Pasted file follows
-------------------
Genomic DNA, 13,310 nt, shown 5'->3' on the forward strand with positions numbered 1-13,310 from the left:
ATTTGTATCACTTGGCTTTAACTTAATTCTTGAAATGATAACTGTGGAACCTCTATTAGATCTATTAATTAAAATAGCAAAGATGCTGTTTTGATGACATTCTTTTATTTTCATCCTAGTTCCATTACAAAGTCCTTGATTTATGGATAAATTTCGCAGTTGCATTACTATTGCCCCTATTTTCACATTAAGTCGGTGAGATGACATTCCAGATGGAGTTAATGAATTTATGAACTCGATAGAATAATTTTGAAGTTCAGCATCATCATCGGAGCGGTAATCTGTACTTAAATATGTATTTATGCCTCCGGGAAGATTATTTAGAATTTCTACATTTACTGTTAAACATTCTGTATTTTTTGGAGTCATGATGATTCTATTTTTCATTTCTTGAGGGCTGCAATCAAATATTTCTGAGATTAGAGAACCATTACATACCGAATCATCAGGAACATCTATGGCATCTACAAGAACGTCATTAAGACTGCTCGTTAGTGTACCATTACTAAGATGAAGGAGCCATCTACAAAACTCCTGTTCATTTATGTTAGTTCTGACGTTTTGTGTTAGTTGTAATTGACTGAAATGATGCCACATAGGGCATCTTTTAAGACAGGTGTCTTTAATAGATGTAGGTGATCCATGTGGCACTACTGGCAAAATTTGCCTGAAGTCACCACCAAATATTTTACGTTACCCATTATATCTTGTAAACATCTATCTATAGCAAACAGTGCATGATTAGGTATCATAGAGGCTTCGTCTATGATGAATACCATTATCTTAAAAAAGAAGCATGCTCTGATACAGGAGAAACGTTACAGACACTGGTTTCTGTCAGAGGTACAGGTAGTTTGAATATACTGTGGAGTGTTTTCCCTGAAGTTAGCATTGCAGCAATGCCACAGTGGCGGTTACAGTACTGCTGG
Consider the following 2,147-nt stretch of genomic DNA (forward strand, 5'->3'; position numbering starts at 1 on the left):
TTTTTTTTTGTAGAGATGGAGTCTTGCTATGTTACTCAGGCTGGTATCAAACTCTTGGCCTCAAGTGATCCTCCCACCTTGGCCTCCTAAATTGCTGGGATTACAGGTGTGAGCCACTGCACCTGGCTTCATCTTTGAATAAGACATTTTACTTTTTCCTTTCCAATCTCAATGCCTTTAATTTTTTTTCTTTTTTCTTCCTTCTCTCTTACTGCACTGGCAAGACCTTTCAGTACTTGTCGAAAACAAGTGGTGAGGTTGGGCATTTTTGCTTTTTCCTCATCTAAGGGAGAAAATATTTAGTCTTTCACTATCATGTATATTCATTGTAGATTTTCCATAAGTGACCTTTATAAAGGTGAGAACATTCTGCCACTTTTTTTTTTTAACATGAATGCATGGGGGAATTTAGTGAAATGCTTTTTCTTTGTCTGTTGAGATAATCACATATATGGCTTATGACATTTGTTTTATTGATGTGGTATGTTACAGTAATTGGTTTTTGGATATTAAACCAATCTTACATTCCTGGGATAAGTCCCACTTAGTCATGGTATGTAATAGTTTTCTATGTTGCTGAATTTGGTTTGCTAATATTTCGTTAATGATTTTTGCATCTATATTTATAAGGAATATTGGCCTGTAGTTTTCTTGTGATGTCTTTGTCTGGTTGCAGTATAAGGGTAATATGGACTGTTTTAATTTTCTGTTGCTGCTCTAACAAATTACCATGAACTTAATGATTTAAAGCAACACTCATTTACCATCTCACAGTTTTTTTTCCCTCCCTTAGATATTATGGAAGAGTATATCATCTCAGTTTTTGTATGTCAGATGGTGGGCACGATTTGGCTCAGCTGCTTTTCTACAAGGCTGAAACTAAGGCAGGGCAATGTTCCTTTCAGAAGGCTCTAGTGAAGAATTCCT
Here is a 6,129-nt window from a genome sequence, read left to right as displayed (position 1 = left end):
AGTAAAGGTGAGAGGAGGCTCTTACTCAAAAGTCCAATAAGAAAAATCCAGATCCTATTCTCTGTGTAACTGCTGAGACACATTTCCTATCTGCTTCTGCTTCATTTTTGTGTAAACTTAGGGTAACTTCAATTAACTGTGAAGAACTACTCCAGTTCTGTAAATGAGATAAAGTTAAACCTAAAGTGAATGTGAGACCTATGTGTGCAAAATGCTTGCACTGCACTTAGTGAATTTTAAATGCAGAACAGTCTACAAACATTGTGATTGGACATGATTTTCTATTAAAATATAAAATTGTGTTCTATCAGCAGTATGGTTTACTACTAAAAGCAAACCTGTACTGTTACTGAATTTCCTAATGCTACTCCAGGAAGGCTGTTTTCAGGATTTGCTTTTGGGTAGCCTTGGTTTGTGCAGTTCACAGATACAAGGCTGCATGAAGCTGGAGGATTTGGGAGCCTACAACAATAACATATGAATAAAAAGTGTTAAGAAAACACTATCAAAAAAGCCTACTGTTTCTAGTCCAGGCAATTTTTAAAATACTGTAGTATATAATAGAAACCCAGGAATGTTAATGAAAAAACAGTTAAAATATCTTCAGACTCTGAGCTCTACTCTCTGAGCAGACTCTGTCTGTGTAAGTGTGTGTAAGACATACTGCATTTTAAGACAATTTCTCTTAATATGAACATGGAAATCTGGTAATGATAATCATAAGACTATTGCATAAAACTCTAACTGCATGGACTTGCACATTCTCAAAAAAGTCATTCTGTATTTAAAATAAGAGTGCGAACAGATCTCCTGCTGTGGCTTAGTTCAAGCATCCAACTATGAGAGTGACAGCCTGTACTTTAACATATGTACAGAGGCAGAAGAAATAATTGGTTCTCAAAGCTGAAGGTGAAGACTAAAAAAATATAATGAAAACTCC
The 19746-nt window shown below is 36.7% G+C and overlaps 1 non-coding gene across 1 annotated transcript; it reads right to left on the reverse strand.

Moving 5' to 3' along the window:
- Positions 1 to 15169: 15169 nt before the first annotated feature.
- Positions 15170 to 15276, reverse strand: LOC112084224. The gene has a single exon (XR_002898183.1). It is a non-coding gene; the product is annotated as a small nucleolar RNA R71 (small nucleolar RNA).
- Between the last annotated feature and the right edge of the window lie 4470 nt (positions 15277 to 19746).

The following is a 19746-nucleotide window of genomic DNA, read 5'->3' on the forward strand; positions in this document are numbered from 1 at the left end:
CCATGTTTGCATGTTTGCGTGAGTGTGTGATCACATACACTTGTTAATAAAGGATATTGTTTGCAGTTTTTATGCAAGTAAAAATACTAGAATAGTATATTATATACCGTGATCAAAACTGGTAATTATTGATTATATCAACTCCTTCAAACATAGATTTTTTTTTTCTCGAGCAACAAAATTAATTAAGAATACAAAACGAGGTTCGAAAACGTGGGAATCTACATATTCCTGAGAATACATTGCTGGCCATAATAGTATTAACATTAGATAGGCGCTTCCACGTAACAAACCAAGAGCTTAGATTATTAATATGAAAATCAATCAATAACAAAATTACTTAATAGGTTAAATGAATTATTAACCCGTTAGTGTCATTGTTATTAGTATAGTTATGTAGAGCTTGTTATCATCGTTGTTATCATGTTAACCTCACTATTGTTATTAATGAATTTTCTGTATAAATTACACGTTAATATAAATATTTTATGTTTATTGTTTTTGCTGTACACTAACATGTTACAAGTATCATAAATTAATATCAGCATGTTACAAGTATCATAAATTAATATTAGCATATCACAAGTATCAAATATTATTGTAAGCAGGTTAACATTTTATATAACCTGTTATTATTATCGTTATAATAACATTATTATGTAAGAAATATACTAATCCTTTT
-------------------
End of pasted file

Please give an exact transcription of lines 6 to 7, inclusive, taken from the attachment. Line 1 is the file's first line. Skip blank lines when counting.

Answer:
AGTAAAGGTGAGAGGAGGCTCTTACTCAAAAGTCCAATAAGAAAAATCCAGATCCTATTCTCTGTGTAACTGCTGAGACACATTTCCTATCTGCTTCTGCTTCATTTTTGTGTAAACTTAGGGTAACTTCAATTAACTGTGAAGAACTACTCCAGTTCTGTAAATGAGATAAAGTTAAACCTAAAGTGAATGTGAGACCTATGTGTGCAAAATGCTTGCACTGCACTTAGTGAATTTTAAATGCAGAACAGTCTACAAACATTGTGATTGGACATGATTTTCTATTAAAATATAAAATTGTGTTCTATCAGCAGTATGGTTTACTACTAAAAGCAAACCTGTACTGTTACTGAATTTCCTAATGCTACTCCAGGAAGGCTGTTTTCAGGATTTGCTTTTGGGTAGCCTTGGTTTGTGCAGTTCACAGATACAAGGCTGCATGAAGCTGGAGGATTTGGGAGCCTACAACAATAACATATGAATAAAAAGTGTTAAGAAAACACTATCAAAAAAGCCTACTGTTTCTAGTCCAGGCAATTTTTAAAATACTGTAGTATATAATAGAAACCCAGGAATGTTAATGAAAAAACAGTTAAAATATCTTCAGACTCTGAGCTCTACTCTCTGAGCAGACTCTGTCTGTGTAAGTGTGTGTAAGACATACTGCATTTTAAGACAATTTCTCTTAATATGAACATGGAAATCTGGTAATGATAATCATAAGACTATTGCATAAAACTCTAACTGCATGGACTTGCACATTCTCAAAAAAGTCATTCTGTATTTAAAATAAGAGTGCGAACAGATCTCCTGCTGTGGCTTAGTTCAAGCATCCAACTATGAGAGTGACAGCCTGTACTTTAACATATGTACAGAGGCAGAAGAAATAATTGGTTCTCAAAGCTGAAGGTGAAGACTAAAAAAATATAATGAAAACTCC
The 19746-nt window shown below is 36.7% G+C and overlaps 1 non-coding gene across 1 annotated transcript; it reads right to left on the reverse strand.